Of course, if you survey big time donors, you might get a different answer. For example, right-wing casino king Sheldon Adelson is a major donor in Israel (where he backed Netyanyahu over Olmert because “Olmert doesn’t want to attack Iran”*) and also in the US where he supports ZOA over AIPAC, and Republicans over Democrats.

    *Adelson was the subject of a long and unflattering article in The New Yorker a couple of years ago.

  8. Djinn
    June 8, 2011, 10:41 am

    It’s time to get all this money out of politics and go to publicly financed campaigns

    By itself public campaign funding is not enough, Australia has public financing and our government is still bought & paid for by the extremely rich, see the death if the mining tax (and Kevin Rudd’s go at the top job).

  9. upsidedownism
    June 8, 2011, 11:57 am

    “Jewish money”
    Whatever the actual percentage “Jewish money” makes up of Democratic or Republican campaign contributions, how does one correctly describe the influence of “Jewish money” in American life, American politics, and American foreign policy towards the Middle East and P/I conflict?

    I’ve seen any number of articles denouncing the mere mention of “Jewish money” as evidence of antisemitism. With the JTA itself now using this terminology, how does one refer to the enormous influence of “Jewish money” without being accused of being a self hating jew or an anti-semite?

    It is important because one can not even begin to explain how the USA’s harmful foreign policy towards Palestine has been formulated without referring to the influence of “Jewish money”.

  10. Mooser
    June 8, 2011, 12:04 pm

    “Jewish” money, or Zionist money? Or does Phil contend there simply is no difference? He would certainly know better then I.

    • Philip Weiss
      June 8, 2011, 12:21 pm

      well jta says jewish donors. its not differentiating. and i would say that more than half that would be supportive of settlement project; and that the political zealots purposely elide the categories jewish and zionist so as to increase their clout

      • Citizen
        June 8, 2011, 3:17 pm

        Yes, Phil, that’s SOP, use the proclaimed jewish identity as both a sword and a shield. It keeps both the anti-semitic goys and earnest moral & ethical univeralist goys at bay. The anti-semitic goys, a la David Duke say, see, I told you so, but that doesn’t matter since white secular goys and white Christian goys have chosen to kick Duke to the curb, the fringe, etc, but it also works wonderfully in keeping the humanist goys at bay, studying their navels to see if there is some flake of anti-semitism in their navel, not to mention the career ball breaker that is any accusation of anti-semitism, direct or indirect. We’ve come a long way from Dreyfus. How long will the reference to Auschwitz and the Inquistion etc keep current reality at bay? The Zionists, like Weiner, still think all of us gentiles will give away the moral univeralist store because we have nice, decent Jews as friends and/or business associates. Sorry, Dick Witty et al. We see the immense difference between you and Phil Weiss. You could leave America tonight forever and we’d say, “Good riddance!” We want Phil Weiss to stay because he stands for what’s best about America and human beings everywhere.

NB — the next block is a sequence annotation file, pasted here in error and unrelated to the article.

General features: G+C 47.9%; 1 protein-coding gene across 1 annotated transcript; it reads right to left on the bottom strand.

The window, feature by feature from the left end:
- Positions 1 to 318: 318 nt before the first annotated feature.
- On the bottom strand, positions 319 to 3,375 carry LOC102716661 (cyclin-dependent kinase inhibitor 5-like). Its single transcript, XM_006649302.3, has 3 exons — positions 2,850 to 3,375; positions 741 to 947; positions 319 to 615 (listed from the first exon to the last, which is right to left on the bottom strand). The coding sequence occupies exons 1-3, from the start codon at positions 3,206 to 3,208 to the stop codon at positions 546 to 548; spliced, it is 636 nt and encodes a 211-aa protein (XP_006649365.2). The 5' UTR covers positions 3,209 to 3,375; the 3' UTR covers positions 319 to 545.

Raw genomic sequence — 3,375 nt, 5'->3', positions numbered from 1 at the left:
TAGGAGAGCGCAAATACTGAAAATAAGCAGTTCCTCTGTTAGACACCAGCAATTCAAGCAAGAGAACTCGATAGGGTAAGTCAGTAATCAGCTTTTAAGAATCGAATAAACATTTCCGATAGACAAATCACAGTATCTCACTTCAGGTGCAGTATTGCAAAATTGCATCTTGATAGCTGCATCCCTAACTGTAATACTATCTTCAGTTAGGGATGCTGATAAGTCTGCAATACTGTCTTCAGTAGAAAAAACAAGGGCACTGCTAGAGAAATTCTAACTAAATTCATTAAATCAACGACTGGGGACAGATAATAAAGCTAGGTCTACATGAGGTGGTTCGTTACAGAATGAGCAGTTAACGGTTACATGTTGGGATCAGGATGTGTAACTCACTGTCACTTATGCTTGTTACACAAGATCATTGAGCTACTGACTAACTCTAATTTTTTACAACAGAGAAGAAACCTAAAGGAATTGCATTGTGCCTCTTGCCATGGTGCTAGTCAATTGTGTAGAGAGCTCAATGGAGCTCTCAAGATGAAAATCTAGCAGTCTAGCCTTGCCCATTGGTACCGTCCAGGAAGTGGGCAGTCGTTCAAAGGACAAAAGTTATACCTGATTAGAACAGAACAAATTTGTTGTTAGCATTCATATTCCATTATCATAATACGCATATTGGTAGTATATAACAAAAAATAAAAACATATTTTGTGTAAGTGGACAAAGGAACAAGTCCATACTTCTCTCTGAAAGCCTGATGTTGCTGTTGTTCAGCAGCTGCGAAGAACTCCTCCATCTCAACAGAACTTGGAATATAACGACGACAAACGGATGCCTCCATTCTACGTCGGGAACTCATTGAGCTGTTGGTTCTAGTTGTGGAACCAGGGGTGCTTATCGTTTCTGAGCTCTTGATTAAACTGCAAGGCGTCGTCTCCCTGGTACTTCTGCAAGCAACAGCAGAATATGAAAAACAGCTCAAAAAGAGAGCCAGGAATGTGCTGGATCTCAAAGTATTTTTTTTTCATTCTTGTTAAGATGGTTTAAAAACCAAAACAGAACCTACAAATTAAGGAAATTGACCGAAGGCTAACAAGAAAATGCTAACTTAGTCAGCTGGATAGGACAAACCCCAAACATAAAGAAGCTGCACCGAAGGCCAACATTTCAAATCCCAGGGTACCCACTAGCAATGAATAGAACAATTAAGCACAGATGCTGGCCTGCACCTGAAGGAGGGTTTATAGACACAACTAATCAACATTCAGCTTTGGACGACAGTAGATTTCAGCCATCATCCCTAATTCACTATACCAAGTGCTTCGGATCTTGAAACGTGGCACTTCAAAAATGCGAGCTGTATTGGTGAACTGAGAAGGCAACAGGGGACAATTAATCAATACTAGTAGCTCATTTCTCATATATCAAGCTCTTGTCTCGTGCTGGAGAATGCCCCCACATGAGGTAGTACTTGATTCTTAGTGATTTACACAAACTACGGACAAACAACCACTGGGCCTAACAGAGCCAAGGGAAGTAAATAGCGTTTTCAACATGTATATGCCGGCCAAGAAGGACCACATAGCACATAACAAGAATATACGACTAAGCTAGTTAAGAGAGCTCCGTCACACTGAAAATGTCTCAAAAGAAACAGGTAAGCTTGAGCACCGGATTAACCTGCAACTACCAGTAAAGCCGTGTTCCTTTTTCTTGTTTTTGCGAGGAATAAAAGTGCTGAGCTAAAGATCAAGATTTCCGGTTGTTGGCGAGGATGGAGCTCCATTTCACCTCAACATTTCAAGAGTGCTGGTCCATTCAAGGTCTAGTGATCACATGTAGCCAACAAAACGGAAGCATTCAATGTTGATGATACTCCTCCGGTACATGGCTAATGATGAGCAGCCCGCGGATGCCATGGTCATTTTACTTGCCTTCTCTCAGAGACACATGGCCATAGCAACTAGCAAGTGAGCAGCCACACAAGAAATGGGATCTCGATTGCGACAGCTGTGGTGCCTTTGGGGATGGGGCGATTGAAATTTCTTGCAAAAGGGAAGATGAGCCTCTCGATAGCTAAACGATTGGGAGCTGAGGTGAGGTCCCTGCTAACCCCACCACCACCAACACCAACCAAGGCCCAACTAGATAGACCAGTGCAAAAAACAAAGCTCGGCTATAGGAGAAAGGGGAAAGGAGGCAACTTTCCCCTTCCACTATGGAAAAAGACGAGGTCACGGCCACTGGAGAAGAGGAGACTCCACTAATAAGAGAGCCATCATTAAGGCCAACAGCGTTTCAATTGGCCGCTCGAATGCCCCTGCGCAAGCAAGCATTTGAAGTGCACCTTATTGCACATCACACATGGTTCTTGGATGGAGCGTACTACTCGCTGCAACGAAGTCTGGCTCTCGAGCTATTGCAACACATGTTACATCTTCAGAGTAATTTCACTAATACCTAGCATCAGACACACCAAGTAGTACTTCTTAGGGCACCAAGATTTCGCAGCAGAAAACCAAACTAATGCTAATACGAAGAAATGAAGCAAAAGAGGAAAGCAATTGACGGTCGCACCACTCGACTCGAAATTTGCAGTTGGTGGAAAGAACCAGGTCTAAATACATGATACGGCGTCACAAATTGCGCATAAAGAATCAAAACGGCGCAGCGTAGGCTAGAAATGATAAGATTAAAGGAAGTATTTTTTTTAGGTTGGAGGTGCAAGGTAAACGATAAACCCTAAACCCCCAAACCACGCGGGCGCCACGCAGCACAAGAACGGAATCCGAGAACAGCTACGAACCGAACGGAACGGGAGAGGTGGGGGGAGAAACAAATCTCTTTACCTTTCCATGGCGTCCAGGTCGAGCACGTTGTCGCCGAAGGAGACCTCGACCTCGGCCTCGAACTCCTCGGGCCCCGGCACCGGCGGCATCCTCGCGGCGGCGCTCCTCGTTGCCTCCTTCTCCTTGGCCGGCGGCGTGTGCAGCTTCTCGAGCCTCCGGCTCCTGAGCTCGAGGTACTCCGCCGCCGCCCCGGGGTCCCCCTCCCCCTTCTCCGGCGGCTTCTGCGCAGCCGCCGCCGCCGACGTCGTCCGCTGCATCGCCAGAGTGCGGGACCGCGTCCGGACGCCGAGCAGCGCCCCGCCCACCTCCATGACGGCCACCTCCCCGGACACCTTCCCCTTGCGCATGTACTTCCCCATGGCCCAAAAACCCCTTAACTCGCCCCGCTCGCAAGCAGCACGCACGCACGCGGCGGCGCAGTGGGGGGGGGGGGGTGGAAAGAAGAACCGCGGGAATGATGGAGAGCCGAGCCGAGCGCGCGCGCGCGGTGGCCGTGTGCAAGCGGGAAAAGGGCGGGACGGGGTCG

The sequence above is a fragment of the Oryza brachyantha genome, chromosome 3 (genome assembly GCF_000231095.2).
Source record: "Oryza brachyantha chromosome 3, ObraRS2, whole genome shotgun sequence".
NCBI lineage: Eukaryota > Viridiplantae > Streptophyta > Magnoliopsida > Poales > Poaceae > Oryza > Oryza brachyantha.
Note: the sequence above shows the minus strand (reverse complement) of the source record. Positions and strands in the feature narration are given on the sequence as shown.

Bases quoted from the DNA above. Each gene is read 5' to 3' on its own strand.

• Mooser
        June 8, 2011, 4:15 pm

        “well jta says jewish donors. its not differentiating. and i would say that more than half that would be supportive of settlement project; and that the political zealots purposely elide the categories jewish and zionist so as to increase their clout”

        I see your point. Thanks for taking the time to respond.

      • Thomson Rutherford
        June 8, 2011, 7:57 pm